Human Kinase IGF1R/IR Inhibitor Linsitinib Controls the In Vitro and Intracellular Growth of .

ACS infectious diseases, Volume: 8, Issue: 10
October 14, 2022
Heng Wang H, Jing Bi J, Yuan Zhang Y, Miaomiao Pan M, Qinglong Guo Q, Genhui Xiao G, Yumeng Cui Y, Song Hu S, Chi Kin Chan CK, Ying Yuan Y, Takushi Kaneko T, Guoliang Zhang G, Shawn Chen S

ATP provides energy in the biosynthesis of cellular metabolites as well as regulates protein functions through phosphorylation. Many ATP-dependent enzymes are antibacterial and anticancer targets including human kinases acted on by most of the successful drugs. In search of new chemotherapeutics for tuberculosis (TB), we screened repurposing compounds against the essential glutamine synthase (GlnA1) of (Mtb) and identified linsitinib, a clinical-stage drug originally targeting kinase IGF1R/IR as a potent GlnA1 inhibitor. Linsitinib has direct antimycobacterial activity. Biochemical, molecular modeling, and target engagement analyses revealed the inhibition is ATP-competitive and specific in Mtb. Linsitinib also improves autophagy flux in both Mtb-infected and uninfected THP1 macrophages, as demonstrated by the decreased p-mTOR and p62 and the increased lipid-bound LC3B-II and autophagosome forming puncta. Linsitinib-mediated autophagy reduces intracellular growth of wild-type and isoniazid-resistant Mtb alone or in combination with bedaquiline. We have demonstrated that an IGF-IR/IR inhibitor can potentially be used to treat TB. Our study reinforces the concept of targeting ATP-dependent enzymes for novel anti-TB therapy.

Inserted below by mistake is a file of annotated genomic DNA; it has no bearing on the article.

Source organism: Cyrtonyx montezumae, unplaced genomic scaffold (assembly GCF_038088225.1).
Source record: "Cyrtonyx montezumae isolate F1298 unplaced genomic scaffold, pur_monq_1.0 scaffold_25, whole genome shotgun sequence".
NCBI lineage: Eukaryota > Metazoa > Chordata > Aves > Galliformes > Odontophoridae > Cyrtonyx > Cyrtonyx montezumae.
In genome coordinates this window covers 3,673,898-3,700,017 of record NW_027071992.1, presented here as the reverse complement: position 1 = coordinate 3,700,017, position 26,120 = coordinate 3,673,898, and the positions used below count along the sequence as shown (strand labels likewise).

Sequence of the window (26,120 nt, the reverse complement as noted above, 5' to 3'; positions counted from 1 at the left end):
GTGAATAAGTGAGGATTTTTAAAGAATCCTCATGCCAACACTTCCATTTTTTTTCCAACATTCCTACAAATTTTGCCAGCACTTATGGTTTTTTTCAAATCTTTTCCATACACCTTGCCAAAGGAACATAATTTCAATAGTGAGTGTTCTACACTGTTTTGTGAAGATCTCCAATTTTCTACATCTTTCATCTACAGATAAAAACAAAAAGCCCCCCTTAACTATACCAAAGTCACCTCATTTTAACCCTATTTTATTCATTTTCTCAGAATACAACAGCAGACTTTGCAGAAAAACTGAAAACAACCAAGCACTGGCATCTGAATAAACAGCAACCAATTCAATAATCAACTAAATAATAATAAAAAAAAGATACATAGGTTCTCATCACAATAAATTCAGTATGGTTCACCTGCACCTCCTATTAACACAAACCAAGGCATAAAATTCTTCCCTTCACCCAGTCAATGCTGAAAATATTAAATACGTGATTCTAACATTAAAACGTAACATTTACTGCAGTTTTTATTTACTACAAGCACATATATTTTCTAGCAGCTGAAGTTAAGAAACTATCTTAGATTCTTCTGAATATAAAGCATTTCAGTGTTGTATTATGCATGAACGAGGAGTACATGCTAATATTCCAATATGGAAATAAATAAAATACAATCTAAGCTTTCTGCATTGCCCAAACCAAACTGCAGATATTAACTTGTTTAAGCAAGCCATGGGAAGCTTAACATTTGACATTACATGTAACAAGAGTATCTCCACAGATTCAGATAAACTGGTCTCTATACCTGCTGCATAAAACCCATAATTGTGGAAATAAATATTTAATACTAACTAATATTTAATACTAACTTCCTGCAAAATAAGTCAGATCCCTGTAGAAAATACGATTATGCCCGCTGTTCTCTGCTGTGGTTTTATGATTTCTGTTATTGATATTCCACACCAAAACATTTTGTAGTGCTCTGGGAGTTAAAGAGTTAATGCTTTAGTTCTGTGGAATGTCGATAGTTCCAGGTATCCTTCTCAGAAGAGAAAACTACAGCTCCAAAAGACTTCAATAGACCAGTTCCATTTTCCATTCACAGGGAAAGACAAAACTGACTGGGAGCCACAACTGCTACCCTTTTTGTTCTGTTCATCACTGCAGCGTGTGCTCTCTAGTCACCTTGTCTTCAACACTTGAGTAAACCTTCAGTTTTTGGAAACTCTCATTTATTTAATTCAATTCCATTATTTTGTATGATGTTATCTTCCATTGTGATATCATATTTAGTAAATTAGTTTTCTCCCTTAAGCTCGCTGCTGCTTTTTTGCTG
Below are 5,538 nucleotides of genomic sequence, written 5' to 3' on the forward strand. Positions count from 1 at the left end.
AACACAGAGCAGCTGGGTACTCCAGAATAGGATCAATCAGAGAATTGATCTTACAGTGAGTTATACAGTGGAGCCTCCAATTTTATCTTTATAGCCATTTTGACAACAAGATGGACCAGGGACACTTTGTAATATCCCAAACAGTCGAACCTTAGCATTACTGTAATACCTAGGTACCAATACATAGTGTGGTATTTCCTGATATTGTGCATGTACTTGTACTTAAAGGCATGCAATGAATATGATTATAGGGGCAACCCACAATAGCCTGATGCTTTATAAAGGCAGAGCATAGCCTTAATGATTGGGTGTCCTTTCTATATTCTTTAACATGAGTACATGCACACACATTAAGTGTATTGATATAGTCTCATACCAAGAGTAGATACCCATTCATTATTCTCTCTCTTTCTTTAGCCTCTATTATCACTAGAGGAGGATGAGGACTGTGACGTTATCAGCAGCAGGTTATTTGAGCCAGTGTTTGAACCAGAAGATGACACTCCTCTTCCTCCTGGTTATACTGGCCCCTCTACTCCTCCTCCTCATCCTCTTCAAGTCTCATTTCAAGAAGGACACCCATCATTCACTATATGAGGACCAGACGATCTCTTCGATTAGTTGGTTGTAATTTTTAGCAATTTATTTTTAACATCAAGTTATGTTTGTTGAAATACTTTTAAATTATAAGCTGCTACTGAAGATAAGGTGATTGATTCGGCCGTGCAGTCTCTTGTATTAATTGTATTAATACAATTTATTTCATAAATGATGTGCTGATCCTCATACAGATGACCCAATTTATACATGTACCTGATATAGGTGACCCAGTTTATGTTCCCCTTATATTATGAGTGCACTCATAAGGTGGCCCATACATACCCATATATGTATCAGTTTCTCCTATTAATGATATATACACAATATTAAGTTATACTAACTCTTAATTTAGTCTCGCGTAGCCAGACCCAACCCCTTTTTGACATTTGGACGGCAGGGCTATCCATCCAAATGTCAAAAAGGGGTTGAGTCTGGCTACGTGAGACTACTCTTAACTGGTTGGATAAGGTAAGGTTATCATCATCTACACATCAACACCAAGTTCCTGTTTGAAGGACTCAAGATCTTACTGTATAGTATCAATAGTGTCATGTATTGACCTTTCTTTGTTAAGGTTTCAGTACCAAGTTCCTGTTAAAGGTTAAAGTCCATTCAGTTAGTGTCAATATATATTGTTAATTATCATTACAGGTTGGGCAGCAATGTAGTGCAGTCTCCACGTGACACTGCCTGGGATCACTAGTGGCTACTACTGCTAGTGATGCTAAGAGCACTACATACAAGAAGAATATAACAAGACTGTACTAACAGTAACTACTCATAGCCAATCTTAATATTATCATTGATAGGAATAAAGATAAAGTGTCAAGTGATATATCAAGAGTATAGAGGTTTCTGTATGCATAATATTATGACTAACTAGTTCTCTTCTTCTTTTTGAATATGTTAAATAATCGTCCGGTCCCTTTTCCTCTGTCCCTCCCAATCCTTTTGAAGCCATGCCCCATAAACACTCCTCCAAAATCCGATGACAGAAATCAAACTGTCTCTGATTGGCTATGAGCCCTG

Courtesy of the U.S. National Library of Medicine